By the late 1960s, family-type films were being phased out at the Breezeway. On Dec. 4, 1969, 20 years to the day after showing Bambi, the theater celebrated its anniversary by booking Russ Meyer's spicy sex film, Vixen.

Now that it has switched entirely to skin flicks, the Breezeway is starting to show signs of decay. Weeds shoot through cracks in the undulating asphalt. An unused jungle gym, nearly engulfed by vines, is a rusty reminder that children once frequented the theater.

The shrubbery around the theater's perimeter is strewn with bottles, boxes, gum wrappers and gym shoes. The base of the movie screen has been defaced with graffiti. Several rows of speakers either don't work or have been stripped from their posts.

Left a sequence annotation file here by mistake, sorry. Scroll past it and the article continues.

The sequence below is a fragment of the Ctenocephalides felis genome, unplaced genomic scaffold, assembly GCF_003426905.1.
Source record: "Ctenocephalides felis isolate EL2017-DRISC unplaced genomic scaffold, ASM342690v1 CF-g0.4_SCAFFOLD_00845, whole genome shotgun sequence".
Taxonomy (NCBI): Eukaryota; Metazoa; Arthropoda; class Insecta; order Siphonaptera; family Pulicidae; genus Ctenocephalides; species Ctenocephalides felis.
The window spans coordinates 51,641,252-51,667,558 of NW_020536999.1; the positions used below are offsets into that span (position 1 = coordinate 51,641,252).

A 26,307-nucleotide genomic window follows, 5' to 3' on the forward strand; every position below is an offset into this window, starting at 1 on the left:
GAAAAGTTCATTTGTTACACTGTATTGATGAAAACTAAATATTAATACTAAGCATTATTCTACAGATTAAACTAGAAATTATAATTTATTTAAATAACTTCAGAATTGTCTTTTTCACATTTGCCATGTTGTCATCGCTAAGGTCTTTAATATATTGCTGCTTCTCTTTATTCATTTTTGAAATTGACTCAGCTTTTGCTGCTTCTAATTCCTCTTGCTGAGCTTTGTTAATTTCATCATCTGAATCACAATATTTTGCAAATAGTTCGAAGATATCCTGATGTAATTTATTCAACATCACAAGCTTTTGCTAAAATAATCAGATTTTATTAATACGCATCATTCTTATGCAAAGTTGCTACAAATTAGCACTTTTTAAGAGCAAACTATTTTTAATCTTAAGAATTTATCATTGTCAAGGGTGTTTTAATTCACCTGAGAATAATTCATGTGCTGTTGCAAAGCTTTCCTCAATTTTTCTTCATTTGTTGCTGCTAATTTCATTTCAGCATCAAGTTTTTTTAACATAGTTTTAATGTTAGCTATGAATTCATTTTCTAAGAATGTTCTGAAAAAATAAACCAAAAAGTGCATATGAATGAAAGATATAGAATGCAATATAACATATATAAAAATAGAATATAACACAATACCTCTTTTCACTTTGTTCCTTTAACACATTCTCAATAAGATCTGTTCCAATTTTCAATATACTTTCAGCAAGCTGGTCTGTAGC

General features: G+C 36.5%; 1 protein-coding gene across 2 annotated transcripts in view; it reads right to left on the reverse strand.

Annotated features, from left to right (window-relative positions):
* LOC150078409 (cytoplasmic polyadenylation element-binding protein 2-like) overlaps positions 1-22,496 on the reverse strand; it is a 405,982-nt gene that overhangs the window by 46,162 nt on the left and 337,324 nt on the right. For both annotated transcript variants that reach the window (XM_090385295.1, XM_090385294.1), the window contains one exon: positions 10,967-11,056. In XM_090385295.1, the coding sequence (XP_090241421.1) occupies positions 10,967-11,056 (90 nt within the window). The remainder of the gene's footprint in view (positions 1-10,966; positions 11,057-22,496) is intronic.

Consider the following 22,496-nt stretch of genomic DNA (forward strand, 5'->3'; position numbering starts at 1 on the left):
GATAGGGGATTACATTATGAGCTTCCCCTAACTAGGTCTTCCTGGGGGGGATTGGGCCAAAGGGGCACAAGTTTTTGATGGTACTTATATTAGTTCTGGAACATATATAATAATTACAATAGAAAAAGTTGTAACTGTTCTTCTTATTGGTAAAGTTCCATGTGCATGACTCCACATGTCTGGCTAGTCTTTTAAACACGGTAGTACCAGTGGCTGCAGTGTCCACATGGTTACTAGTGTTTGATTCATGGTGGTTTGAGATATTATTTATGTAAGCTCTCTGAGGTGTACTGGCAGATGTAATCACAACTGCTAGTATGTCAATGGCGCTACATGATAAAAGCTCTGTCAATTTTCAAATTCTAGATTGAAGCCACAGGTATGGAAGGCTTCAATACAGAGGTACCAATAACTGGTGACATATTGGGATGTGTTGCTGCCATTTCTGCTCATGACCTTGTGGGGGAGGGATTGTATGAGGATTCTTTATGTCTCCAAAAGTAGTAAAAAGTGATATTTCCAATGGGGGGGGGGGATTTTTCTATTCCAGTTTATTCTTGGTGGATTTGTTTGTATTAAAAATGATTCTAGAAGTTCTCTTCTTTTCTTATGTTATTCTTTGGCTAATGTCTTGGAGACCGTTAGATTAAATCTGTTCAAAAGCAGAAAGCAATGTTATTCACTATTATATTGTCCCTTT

Concession sales have diminshed considerably, thanks to the ban on children. Adult customers don't buy as many snacks. "They bring in a lot of food from the Burger King now -- where they sell food cheaper than they sell it here," said the manager.

Neighbors complain

As a site barrier, the tall Australian pines surrounding the theater leave something to be desired. Parents living north of the theater have complained there is still a clear view of sex on the screen. They have passed around petitions to close the show down.

Though they are saddened by the condition of the theater, the present manager and ticket taker are bothered most about the
sexually explicit films.